You are a petty, obnoxious, ignorant, prejudiced imbecile, to put such petty divisions before an act of such solemn meaning. Grow up.

Tuesday, 6 November 2012

The US Election

President Barack Obama
So, the most important election in the world is currently underway. Citizens of the United States of America are choosing who will occupy the most influential and powerful office in the world for the next 4 years.

Someone recently asked me, 'why do we pay so much attention to the American elections, and they practically ignore ours?' Because, quite simply, theirs is much more important. POTUS is far more influential and powerful than PMOTUK. We might not have a say in who he (or she) is, but we are certainly influenced by them.

It's been a tight race. Some have called it for Romney. I'd say that's a bit optimistic - whilst, on the balance of policies, I agree with Romney more than I agree with Obama, as this goes to pixel, the latter holds a narrow lead in the key swing states. It's likely to go to Obama.

However, I find some of the coverage of the election a bit nauseating. Especially one such article in the Guardian, which states:

'Racial prejudice, covert or otherwise, also partly explains why a majority of white males will vote against Obama.'

Really? A majority of white males will vote against Obama just because he's black? Now, I have been a critic of how Obama has been treated because of his skin colour. No other President in US history has ever been required to publish their birth certificate to prove that they are 'naturally-born'. However, the astonishing assertion that 'a majority of white males' will vote against Obama simply because he's black is ludicrous. That is implying that the majority of white males cannot make a rational decision based on the fact that, say:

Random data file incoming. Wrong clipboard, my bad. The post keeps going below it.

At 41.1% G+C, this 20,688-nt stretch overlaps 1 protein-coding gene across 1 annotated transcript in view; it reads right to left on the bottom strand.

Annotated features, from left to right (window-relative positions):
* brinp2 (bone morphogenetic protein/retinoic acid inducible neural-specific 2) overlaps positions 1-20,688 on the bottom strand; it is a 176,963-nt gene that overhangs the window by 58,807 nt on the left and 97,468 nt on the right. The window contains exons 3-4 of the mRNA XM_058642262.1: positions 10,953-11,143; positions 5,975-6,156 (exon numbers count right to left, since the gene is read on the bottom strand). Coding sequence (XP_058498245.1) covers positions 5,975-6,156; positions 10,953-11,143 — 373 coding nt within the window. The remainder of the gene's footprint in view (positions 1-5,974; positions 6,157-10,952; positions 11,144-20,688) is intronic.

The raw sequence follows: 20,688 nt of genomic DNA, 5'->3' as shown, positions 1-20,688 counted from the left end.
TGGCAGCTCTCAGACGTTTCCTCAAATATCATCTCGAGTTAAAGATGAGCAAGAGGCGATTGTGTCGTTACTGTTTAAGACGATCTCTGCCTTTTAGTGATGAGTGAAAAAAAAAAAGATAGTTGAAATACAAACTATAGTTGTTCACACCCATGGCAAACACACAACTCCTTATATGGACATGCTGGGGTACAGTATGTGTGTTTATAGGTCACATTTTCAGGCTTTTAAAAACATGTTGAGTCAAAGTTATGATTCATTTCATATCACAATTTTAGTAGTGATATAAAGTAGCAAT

• Obama's a spendthrift who can't keep Government debt under control, and has had a tendency to play 'financial chicken' with the Republicans and the markets;
  • His priority during a time of profound economic crisis has been forcing through a divisive and expensive healthcare scheme;
  • He has presided over a period of political gridlock, and has comprehensively failed to deliver the 'change' to the Washington establishment that he promised;
  • Many Americans fundamentally disagree with Obama's big-state corporatist model of government, having the limitation of government constitutionally programmed into them.
I, personally, as a white male, don't give a flying fuck what colour someone's skin is. It has about as much relevance as their eye colour, hair colour or whether they wear glasses or not. If I could have voted for Obama in 2008, I would have done, not because of his skin colour, but because of his policies. And now, if I could vote for him, I wouldn't, not because of his skin colour, but because of his record in office. And I suspect that the 'majority of white males' in America may well come to a similar conclusion.